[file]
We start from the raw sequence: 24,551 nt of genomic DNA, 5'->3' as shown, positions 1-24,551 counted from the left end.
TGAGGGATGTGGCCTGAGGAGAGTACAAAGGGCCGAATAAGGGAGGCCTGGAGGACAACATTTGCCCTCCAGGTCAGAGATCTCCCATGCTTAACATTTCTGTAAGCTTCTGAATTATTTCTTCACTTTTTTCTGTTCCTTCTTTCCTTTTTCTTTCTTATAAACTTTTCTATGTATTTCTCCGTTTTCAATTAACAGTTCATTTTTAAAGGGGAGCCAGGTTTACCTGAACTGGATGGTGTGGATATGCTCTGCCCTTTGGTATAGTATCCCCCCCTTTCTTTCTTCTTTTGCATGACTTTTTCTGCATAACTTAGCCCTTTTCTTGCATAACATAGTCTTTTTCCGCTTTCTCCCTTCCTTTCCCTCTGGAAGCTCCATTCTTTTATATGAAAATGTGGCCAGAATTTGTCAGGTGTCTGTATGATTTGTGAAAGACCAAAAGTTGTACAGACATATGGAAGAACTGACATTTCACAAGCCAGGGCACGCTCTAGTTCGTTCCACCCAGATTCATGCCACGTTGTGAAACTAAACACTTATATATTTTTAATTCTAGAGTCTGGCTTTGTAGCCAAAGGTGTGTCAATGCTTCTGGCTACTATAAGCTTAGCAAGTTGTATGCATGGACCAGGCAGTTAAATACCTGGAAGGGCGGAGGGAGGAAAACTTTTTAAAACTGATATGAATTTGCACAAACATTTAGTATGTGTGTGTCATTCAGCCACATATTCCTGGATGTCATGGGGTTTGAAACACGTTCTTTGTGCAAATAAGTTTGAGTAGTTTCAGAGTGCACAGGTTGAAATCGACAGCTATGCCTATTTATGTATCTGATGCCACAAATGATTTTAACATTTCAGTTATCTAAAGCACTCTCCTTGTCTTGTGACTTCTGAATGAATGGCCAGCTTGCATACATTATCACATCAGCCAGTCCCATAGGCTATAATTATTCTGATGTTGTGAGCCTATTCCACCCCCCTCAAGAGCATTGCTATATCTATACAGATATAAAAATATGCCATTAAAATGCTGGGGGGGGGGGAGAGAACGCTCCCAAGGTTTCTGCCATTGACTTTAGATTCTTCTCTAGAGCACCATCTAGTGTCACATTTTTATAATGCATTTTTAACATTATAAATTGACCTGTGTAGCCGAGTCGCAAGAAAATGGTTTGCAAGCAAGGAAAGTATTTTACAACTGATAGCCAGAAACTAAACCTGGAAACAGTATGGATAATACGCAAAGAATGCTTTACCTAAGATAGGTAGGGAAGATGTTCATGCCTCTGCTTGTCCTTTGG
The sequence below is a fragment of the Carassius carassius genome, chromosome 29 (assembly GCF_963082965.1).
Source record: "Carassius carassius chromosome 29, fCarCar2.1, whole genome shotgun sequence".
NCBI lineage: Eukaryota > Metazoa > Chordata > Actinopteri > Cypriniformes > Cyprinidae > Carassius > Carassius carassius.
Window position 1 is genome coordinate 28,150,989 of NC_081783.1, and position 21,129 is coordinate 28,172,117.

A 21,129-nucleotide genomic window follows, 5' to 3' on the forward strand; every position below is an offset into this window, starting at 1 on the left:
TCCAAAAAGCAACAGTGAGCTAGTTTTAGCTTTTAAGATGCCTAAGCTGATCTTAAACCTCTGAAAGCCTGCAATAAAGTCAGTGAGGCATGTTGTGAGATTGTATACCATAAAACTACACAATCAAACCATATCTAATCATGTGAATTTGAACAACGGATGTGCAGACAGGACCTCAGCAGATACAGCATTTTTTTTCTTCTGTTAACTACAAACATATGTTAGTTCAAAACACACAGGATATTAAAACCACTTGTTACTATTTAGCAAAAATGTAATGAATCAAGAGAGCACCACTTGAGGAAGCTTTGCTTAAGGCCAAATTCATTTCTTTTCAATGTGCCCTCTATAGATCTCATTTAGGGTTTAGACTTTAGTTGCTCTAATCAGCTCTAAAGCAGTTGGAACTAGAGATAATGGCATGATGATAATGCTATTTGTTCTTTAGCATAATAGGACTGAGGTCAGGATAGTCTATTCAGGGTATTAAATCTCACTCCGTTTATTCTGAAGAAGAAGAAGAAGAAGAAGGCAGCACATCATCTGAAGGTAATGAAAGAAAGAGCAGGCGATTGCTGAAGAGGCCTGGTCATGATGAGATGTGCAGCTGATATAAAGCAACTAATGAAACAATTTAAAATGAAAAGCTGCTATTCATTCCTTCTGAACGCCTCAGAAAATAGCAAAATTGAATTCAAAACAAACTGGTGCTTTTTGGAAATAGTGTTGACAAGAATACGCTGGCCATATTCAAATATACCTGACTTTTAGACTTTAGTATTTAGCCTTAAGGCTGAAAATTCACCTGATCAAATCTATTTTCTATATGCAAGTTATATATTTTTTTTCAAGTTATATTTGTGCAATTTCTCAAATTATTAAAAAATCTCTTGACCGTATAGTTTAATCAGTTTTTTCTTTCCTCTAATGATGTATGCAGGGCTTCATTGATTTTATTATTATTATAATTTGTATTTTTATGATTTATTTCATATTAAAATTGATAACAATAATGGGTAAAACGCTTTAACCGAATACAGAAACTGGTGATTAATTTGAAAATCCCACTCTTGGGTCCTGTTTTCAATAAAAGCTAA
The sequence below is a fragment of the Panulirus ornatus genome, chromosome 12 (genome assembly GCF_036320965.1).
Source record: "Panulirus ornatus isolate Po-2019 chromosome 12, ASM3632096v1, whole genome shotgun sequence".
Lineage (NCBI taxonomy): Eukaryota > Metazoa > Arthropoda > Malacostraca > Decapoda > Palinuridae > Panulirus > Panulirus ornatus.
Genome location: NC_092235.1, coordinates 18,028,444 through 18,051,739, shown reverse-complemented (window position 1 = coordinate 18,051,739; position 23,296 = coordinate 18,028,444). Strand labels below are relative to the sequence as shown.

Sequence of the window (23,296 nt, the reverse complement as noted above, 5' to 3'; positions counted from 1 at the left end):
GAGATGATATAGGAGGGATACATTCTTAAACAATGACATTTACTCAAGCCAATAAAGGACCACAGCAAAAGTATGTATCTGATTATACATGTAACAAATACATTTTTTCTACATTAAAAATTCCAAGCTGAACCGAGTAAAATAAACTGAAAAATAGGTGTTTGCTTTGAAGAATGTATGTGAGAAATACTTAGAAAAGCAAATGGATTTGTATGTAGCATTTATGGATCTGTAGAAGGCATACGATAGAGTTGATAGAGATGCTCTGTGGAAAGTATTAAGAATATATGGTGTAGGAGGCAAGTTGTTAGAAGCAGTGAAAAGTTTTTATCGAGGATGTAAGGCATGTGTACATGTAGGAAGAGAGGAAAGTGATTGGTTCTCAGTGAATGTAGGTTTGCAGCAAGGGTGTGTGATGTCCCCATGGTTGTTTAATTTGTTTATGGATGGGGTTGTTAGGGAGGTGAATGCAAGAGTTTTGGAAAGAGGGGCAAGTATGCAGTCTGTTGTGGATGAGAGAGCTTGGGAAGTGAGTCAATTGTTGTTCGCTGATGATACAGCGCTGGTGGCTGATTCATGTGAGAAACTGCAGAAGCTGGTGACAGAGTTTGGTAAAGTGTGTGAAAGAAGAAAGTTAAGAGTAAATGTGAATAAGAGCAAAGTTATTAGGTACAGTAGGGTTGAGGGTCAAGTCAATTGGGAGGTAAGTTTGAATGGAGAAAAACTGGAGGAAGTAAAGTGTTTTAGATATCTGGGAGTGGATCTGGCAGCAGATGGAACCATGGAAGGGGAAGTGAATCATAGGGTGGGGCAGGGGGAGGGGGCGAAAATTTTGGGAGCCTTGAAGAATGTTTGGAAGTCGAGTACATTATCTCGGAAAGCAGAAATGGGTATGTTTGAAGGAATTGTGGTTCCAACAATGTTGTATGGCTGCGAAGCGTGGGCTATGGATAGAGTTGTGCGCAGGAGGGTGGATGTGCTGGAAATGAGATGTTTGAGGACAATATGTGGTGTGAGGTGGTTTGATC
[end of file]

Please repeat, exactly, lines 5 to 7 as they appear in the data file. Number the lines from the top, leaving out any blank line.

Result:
NCBI lineage: Eukaryota > Metazoa > Chordata > Actinopteri > Cypriniformes > Cyprinidae > Carassius > Carassius carassius.
Window position 1 is genome coordinate 28,150,989 of NC_081783.1, and position 21,129 is coordinate 28,172,117.

A 21,129-nucleotide genomic window follows, 5' to 3' on the forward strand; every position below is an offset into this window, starting at 1 on the left: